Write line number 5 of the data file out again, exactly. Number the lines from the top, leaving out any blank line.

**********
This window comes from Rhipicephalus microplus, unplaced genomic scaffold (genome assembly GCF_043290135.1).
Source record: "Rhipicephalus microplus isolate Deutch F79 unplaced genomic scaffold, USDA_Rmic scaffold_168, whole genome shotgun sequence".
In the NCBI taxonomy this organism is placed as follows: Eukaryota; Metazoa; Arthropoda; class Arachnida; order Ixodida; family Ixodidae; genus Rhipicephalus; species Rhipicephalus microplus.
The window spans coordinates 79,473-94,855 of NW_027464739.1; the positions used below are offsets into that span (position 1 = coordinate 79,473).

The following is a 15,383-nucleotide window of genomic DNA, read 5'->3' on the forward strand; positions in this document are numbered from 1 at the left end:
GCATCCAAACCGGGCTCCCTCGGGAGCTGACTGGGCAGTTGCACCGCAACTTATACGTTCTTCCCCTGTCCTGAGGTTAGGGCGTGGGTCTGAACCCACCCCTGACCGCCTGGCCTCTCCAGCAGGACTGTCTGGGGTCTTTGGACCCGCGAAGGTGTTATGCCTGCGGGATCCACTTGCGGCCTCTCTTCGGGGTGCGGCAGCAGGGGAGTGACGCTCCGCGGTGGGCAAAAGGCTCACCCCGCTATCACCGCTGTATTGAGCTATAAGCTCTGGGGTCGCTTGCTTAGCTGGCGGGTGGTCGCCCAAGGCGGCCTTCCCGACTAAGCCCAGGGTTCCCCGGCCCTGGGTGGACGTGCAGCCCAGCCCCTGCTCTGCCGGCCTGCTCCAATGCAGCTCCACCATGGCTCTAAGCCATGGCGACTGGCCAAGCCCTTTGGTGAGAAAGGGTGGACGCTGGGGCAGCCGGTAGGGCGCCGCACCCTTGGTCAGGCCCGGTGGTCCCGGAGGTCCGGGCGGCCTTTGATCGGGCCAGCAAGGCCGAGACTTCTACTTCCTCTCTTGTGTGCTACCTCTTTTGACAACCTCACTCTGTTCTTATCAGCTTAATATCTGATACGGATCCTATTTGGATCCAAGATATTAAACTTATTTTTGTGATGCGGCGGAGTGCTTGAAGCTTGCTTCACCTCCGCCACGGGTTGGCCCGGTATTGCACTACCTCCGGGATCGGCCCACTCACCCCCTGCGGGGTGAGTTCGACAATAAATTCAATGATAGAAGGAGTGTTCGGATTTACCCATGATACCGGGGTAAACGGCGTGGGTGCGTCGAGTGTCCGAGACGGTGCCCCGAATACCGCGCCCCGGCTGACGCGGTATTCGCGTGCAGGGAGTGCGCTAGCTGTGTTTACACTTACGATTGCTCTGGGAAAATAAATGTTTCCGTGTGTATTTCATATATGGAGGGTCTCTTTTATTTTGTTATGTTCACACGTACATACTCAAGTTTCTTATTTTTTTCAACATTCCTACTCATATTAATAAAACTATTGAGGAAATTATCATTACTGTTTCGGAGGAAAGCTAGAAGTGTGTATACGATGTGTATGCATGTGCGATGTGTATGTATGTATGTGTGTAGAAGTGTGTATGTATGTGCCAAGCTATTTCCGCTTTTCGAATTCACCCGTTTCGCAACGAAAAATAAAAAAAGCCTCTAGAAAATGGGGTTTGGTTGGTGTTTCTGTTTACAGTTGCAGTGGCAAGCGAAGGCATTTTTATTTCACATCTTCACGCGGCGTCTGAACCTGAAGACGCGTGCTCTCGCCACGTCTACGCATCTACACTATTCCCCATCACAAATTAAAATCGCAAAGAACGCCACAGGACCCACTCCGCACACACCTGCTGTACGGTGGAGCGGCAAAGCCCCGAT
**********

The following is a 15,383-nucleotide window of genomic DNA, read 5'->3' on the forward strand; positions in this document are numbered from 1 at the left end: